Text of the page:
Humpback whales are famous for their complex and mysterious songs, and scientists tuning into their sounds off the coast of Australia have discovered the interesting way in which they acquire these singing skills. The research reveals that humpback whales learn songs in segments, just like the verses of a human song, and because of this they can mix the old with the new just like your favorite DJ.
The research was led by Dr. Ellen Garland, a graduate from the University of Queensland who drew on data gathered by the School of School of Veterinary Science’s Cetacean Ecology and Acoustics Laboratory (CEAL).
The team set out to learn more about how humpback whales use song as a form of social learning, where cultural traits are passed from one to another rather than passed down through the generations. This meant drawing on more than 9,000 recordings taken in the South Pacific Ocean, with the scientists focusing on whale songs that were in the process of changing from one type to another.
“We recorded many individual singers from several populations, including the eastern Australian population and other populations in the South Pacific,” says Associate Professor and study co-author Michael Noad. “We looked for songs that were caught in the act of changing; songs that had some of the old song as well as some of the new song.”
The team found that the whales appeared to learn songs in a similar way to how humans learn language, segment by segment. This means that they could combine “verses” of songs, mixing parts of older songs in with newer songs, and they did this in a couple of ways.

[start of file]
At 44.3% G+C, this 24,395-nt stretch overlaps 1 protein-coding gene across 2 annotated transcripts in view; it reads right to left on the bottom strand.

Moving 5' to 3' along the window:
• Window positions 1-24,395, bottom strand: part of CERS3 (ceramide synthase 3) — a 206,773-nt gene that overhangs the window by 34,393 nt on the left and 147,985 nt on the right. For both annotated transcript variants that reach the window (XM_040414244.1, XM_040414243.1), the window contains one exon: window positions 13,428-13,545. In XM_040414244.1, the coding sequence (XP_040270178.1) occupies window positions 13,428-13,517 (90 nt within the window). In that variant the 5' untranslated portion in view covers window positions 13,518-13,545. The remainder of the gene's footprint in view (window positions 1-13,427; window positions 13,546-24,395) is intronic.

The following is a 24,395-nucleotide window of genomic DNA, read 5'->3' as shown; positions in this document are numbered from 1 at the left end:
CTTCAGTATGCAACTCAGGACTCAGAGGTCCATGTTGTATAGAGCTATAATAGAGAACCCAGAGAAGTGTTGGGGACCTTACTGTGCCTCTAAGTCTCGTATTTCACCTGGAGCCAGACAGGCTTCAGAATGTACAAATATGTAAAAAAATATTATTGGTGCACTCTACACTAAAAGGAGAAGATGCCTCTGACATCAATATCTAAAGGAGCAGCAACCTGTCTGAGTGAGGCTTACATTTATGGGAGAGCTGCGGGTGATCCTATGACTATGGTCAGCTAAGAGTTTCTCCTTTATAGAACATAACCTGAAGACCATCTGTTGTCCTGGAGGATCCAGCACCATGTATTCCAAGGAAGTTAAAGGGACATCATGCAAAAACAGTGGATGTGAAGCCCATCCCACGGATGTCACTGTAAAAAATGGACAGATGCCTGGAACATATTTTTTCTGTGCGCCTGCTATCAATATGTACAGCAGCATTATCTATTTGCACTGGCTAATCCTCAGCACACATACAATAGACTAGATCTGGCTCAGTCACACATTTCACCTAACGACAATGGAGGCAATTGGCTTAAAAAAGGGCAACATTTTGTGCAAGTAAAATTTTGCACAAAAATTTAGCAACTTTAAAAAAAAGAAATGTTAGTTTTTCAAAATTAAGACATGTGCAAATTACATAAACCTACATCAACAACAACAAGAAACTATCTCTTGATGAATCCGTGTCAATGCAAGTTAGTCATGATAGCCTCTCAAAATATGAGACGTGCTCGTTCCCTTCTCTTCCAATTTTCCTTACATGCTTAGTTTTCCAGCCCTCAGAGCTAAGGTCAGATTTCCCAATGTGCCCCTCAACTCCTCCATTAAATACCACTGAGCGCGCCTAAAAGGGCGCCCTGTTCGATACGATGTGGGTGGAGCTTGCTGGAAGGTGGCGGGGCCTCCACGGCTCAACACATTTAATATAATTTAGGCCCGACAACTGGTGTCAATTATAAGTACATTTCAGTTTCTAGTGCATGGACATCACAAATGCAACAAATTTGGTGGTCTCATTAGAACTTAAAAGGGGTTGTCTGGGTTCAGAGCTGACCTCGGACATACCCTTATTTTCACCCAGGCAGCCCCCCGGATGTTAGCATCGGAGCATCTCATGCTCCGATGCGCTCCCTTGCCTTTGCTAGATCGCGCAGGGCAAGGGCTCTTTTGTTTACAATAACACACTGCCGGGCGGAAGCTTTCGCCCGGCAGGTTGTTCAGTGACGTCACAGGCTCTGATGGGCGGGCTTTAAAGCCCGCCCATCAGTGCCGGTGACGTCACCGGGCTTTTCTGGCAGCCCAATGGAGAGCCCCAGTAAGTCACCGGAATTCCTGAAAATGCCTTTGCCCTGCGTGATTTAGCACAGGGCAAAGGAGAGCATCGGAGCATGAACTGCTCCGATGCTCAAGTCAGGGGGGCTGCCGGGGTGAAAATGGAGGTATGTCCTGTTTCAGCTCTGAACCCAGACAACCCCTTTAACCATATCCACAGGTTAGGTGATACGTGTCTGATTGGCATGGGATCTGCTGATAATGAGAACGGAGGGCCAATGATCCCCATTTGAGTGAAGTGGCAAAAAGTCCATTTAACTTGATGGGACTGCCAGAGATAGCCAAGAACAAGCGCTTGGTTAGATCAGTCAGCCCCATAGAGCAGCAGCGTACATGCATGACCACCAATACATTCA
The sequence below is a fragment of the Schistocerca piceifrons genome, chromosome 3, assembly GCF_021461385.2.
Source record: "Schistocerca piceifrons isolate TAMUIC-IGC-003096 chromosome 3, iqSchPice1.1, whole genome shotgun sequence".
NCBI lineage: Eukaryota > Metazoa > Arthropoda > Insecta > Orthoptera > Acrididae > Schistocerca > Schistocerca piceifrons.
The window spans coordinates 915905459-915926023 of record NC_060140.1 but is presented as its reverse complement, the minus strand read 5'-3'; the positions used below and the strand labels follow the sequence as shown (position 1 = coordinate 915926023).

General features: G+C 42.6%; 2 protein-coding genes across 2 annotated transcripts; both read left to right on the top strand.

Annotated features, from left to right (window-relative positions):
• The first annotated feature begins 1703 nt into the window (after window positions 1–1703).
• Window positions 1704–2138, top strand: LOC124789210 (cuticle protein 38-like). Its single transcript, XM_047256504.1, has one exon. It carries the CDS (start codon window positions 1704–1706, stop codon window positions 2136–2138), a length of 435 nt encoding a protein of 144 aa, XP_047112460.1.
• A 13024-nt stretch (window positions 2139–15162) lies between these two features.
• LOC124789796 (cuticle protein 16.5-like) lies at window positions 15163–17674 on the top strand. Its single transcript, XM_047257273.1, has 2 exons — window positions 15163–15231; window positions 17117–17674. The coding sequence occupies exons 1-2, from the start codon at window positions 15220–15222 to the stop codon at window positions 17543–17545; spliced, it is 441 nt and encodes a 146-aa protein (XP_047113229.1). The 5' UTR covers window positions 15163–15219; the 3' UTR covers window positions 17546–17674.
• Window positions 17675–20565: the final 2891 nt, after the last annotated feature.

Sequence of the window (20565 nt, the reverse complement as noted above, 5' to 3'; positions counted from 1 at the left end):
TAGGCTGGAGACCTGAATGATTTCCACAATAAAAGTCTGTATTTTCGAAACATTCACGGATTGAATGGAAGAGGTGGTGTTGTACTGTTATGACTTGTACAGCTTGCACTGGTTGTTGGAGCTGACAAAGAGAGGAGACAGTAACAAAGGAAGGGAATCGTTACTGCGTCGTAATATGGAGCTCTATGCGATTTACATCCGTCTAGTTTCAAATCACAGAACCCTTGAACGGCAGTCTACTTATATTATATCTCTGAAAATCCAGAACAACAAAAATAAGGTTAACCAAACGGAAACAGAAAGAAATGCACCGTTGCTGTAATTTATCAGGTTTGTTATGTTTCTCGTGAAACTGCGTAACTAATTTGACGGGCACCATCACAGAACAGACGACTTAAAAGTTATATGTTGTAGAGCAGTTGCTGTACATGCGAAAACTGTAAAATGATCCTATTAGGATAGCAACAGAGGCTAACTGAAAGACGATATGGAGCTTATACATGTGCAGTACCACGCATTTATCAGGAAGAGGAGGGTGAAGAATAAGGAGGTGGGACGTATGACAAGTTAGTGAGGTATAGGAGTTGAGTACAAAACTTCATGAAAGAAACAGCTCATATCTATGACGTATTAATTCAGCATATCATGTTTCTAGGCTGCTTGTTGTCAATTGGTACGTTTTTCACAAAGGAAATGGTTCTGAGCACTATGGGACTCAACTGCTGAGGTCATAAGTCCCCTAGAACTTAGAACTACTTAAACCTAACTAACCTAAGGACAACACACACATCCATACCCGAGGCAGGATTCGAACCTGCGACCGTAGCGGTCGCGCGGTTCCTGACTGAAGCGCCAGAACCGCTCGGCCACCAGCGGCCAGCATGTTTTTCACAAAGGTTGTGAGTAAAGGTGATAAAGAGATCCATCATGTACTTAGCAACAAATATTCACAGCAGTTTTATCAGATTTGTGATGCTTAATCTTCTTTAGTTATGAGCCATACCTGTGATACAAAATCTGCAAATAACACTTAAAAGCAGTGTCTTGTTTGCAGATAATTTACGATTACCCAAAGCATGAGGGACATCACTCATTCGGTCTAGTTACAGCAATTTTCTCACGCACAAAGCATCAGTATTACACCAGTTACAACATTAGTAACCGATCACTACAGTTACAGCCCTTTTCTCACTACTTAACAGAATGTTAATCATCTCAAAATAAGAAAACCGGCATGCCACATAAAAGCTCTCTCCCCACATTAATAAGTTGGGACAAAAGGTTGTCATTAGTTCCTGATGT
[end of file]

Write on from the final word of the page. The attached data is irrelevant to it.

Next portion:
One was by combining verses from old and new songs and using that hybrid phrase as a transition between the two. The other was by slotting in a complete verse from one song into another. Most impressive is that these both occurred at points in a song where both tunes contained similar sounds arranged in similar patterns (known as themes), just like a master DJ making a seamless transition.
The researchers say that whale songs are one of the most striking examples of social learning in non-human animals, and that this newly discovered baleen beat-matching could even help inform our understanding of how us humans came to communicate.
“The other interesting thing was when they switched mid-song from old to new or new to old, it was during a theme most similar to another theme in either old or new songs,” says Noad. “These themes may have been used as a way of bridging the old and new songs and therefore help with social learning. This provides some evidence for how animals rapidly learn large, complex displays and may have relevance for understanding how human language, the most outstanding example of social learning, evolved.”
The research was published in the journal Proceedings of the National Academy of Sciences.